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How Is the Iraqi Government Doing as of 2012?

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By Wael Al Sallami, Iraqi Rubyist, CS grad student at TAMU

Let me break it down to a few key areas:

Power grid:
It's 2012, man has landed on the moon 43 years ago, and we in Iraq get 6-8 hours of power every day by 2 hour chunks. We've adapted by having 3 lines of power, the first is the power grid, the second is private sector large generators that are installed in every neighborhood, which only provide us with 6 hours of power during daylight, and it's broken up in chunks based on the power grid's schedule, the third is our own generators, which we fill up the gaps with, and which require us to frequently buy gasoline and actually store it in-house, a huge fire hazard. The heat goes up to 125 degrees during the summer, which is usually 8 months of the year, and given that neither the neighborhood generators nor our own generators are capable of running air conditioning, we usually sleep on the roofs of our houses during the summer because the heat becomes unbearable inside, even with fans on.

Tap water:
We are a country the size of California, and we have not one, but two big rivers, we don't have to purify ocean water, and yet our tap water is also unreliable, we get it for around 10 hours/day, and if you leave a glass of water for 30 minutes on your desk, you will notice about 2-3 mm of dirt gathered at the bottom of it, so most of us have purifying systems installed in homes; those run on electricity, see issue one!

Healthcare:
Hands down, the crappiest in the continent, every year thousands of Iraqis travel to India for treatment, only to find another crapy healthcare system there. I know this first hand: I had a surgery in my right shoulder last August, now it's even worse thanks to them.

Security situation:
Let me put this way, a few months ago we had the Arab League Summit in Baghdad, as a security precaution, the government shut down all communications lines (cellphones, landlines, internet, etc.) for an entire week in Baghdad, they also enforced a week-long curfew country-wide, all to make sure that a hundred people or so make it safely from the airport to where they were holding the summit. That's a 4-6 miles drive, mind you.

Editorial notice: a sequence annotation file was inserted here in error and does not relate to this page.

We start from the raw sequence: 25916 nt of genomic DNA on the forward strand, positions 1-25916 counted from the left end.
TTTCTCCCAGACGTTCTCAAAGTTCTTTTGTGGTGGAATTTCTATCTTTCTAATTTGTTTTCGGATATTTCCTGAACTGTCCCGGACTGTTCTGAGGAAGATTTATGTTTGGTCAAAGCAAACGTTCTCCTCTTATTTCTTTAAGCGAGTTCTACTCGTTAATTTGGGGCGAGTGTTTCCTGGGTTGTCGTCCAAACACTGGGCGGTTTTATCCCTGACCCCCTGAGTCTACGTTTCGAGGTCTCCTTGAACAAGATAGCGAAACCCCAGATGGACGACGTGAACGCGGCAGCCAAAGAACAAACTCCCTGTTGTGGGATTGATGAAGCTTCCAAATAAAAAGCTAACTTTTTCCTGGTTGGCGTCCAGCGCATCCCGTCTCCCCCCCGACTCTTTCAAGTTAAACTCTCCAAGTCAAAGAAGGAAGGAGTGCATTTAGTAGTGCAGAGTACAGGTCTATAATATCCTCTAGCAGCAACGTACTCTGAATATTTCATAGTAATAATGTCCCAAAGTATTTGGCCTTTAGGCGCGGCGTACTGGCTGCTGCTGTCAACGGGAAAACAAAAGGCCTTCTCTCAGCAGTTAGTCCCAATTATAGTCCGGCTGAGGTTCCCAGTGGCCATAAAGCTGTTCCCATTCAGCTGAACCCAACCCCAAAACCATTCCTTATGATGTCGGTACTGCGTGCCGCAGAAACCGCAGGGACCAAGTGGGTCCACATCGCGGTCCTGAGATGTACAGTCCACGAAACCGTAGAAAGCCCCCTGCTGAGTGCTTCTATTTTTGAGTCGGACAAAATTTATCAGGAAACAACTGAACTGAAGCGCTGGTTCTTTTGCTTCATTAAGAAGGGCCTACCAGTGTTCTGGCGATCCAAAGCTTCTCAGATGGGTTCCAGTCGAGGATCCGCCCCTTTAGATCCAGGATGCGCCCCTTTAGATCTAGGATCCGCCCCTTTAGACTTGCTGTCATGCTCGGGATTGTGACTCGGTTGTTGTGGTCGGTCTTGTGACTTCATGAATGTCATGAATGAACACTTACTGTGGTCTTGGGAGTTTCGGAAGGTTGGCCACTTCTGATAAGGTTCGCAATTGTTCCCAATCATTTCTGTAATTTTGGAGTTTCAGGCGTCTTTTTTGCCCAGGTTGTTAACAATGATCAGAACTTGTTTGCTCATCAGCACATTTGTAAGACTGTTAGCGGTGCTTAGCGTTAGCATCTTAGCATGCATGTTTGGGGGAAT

Internet:
Is not managed by the Ministry of Communications, and instead managed by the Ministry of Science and Technology. We do have a fiber optic line, but they're not using it, and instead are borrowing one from Turkey and Jordan. Since they're not the Ministry of Communications, they can't deliver it to homes as a DSL service, so they opt out to giving it to greedy third-party vendors, those buy each 1 Mbps of bandwidth for around $200 and sell it to other venders who in turn sell it to local internet providers who get it for $700. That bandwidth is then given to users by having every 20+ users share ONE mbps and charge $50 for the service. To give you some perspective, a 20 Mbps internet line costs $29.99 in the US.

Rebuilding the country:
A project has to be approved by the city council, they then give the tender to a big lobbyist contractor, who sells it to a smaller one, who in turn sells it to an even smaller one, and so on. In the end, what takes $100K to build, takes the end contractor who got the tender for $10K only about $6K, leaving $4k for himself, unless of course one of those contractors takes the money from the government and flee the country, that is.

First term, second term, um ... a third term?
Prime Minister, Nori Al-Maliky, has been in power for 7 years now, his second term is about to expire soon, yet he recently expressed that the Iraqi constitution allows for a third term, and that he's planning on running again because "Iraq is not America." A group of political leaders are working on a distrusting bill to take him out of power right now because a third term would effectively mean a comeback for dictatorship. Oh, and did I mention that he occupies both the position of Prime Minister AND Minister of Defense? His reasoning was that all the political parties were fighting for that position, so it's better not to give it to anyone. So the army answer to him, and the police do, too, because the minister is from his party so ...

Um, how is crappy for an answer?

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